Selections for July 2016

One ‘Z’ is not enough


Perhaps you have tasted Vinho Verde, Portugal’s refreshing white with a bit of zingy CO2 pricklishness.  Maybe you’ve even had Txakoli from Spain’s Basque Country; a tangy, dry drink rendered the same way.  Well, we’re betting you’ve never had zinged-up Garganega from Verona, Italy until now! 

“Frizzante” (with two Z’s to be sure you notice) is Italy’s wine term for “half bubbly.”  Moscato d’Asti plays this way - albeit with a bit of sugar – but in this case you’re getting a bit of fizz with a dry white made from the Garganega grape.  “Garganega”?  Is that another new one for you?  Perhaps you have heard of Soave?  That wine from this northern Italy place got a bad reputation when lesser grape varieties were employed to make enormous tankfuls of the stuff, but GREAT Soave is made entirely of Garganega. 

What you simply NEVER see on the market is this smaller-production cutie, a Garganega rendered with the frizzante effect from the Soave region.  It’s a distinctively delicious offering from Small Vineyards, the importer represented by friend Tom Kelly who recently put on yet another successful Italian wine tasting on our mezzanine.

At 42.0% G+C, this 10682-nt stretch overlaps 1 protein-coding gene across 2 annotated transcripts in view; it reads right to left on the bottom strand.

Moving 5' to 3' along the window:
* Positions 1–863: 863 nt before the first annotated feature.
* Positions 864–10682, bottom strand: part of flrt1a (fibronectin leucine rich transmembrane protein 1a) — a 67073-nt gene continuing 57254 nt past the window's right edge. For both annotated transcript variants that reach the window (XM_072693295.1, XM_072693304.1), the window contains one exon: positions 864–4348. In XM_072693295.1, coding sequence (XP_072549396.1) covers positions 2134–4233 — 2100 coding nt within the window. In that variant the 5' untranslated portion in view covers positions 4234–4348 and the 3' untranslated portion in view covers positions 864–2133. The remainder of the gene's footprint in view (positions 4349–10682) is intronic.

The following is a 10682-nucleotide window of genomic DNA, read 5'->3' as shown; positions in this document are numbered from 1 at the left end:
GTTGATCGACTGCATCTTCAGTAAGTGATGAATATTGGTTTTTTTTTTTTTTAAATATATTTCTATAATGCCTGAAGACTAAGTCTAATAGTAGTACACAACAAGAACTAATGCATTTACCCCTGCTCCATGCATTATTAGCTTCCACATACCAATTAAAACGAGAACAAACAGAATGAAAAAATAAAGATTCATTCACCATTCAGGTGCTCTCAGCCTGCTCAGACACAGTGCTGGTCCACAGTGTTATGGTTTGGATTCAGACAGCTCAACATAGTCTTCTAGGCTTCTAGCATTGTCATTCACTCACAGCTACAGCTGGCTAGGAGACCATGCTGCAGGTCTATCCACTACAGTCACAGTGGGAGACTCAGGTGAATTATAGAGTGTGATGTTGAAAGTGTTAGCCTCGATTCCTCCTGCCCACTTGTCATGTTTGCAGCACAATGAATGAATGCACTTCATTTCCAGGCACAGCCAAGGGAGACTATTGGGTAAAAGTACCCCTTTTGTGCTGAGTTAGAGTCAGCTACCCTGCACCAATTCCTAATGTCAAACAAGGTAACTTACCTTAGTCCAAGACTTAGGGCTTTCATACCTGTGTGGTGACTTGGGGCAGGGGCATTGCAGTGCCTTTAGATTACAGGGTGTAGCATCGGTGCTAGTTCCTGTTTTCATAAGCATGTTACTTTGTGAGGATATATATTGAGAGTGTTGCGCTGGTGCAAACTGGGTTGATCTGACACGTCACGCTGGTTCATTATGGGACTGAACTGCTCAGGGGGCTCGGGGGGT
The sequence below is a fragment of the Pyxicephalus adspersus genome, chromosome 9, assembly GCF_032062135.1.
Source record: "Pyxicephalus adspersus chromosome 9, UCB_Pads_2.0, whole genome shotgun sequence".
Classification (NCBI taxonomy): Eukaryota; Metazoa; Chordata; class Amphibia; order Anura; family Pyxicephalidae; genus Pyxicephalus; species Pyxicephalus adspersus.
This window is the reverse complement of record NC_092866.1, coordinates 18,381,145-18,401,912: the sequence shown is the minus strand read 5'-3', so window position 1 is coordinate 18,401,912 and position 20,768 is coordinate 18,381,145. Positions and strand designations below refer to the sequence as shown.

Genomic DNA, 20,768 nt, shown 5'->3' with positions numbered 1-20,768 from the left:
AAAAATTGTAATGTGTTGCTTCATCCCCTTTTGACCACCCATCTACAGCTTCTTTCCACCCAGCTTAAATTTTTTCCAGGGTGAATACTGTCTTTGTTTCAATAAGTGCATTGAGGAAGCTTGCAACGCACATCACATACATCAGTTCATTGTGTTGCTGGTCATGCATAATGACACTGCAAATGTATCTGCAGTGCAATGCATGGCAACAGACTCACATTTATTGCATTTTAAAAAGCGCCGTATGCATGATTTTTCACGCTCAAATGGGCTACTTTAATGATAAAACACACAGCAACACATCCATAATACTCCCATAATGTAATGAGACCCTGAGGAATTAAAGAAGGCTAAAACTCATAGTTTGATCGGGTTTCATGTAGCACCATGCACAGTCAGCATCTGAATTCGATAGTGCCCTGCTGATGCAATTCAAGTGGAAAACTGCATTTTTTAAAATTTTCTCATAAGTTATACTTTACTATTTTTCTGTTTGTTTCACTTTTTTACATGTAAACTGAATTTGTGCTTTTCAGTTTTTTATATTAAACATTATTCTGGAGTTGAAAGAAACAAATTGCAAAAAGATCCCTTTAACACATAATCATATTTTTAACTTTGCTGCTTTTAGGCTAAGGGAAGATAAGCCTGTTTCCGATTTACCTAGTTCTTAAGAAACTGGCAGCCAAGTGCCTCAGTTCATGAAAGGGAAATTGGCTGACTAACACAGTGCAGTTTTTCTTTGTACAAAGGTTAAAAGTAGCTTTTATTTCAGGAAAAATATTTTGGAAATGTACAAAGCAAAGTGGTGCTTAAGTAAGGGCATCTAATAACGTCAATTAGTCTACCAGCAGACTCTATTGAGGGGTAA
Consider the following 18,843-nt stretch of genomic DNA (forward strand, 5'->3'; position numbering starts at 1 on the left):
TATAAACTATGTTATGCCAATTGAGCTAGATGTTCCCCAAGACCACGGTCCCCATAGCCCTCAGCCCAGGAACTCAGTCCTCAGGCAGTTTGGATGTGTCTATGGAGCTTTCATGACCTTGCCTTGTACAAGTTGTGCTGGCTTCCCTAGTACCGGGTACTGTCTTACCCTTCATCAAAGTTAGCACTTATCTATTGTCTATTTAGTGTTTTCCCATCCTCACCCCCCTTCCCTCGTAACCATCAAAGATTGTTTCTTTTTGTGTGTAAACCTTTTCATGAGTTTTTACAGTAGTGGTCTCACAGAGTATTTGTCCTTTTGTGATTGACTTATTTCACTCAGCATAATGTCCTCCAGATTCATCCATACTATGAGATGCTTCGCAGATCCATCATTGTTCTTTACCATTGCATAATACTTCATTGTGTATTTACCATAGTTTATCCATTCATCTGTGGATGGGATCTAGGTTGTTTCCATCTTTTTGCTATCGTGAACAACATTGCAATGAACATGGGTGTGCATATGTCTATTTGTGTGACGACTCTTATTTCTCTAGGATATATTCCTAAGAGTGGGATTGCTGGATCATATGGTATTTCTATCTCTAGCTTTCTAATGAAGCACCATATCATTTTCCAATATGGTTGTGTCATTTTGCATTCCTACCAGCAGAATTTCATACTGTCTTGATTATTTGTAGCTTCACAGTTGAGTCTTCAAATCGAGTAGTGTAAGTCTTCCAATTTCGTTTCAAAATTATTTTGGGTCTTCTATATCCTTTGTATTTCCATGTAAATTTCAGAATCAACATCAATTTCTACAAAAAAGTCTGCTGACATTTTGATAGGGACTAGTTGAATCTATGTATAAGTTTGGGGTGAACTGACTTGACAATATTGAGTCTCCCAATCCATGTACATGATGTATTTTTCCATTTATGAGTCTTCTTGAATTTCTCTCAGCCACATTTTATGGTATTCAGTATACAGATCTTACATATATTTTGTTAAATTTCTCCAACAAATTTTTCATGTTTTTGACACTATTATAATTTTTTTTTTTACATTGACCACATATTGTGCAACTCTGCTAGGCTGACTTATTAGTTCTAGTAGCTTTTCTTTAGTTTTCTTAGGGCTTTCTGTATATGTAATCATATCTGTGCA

Apples and peaches greet the nose along with a more “intellectual” effect of white pepper.  Ample fruit is countered by a brisk brininess on the palate, and sometimes I detect a ghost of tarragon there, too.  The recent arrival of this wine is perfectly timed:  You’ll find it the perfect summer sipper and a nice accompaniment to salads, cold crustaceans, and grilled fish.

A Great (unlikely) Track Record

2015 CASALE MARCHESI – Frascati, Lazio, Italy

Yes:  Again.  - Just a few months ago we gave you the 2014!

Here’s the wine that works nearly every time.  I think we have skipped but one year in the many vintages we’ve carried of Rome’s usually-utilitarian by-the-glass wine.  Even this wine’s importer, Oakland resident Oliver McCrum, acknowledges Frascati’s stigmatic reputation:  “Insipid, dull, why bother.”   - And he’s done something about that by identifying and bringing us an exception.

Here are the rarely-mentioned varieties Malvasia del Lazio, Trebbiano Toscano, Malvasia di Candia, Bonvino, and Bellone doing their thing at small producer Casale Marchesi, just south of Rome.  The vines are at least 40 years old, working in ancient volcanic soils.  The wine sees no oak barrels; fermented and kept in stainless steel with attentive temperature control.  Malolactic fermentation – that process effecting a creamy/butter quality to big Chardonnays and such – is strictly prohibited to maintain a fresher message. 

I smell a nice saltiness floating atop the more obvious muskmelon fruit and fresh herbal aspects.  The textures are generous with a melted rock effect.  This fullness sees the relieving rebuttal of snappy tanginess, keeping the mouth awake and hungry.  I’d recommend a vast array of antipasto offerings as a pick-able feast for this vinted treat!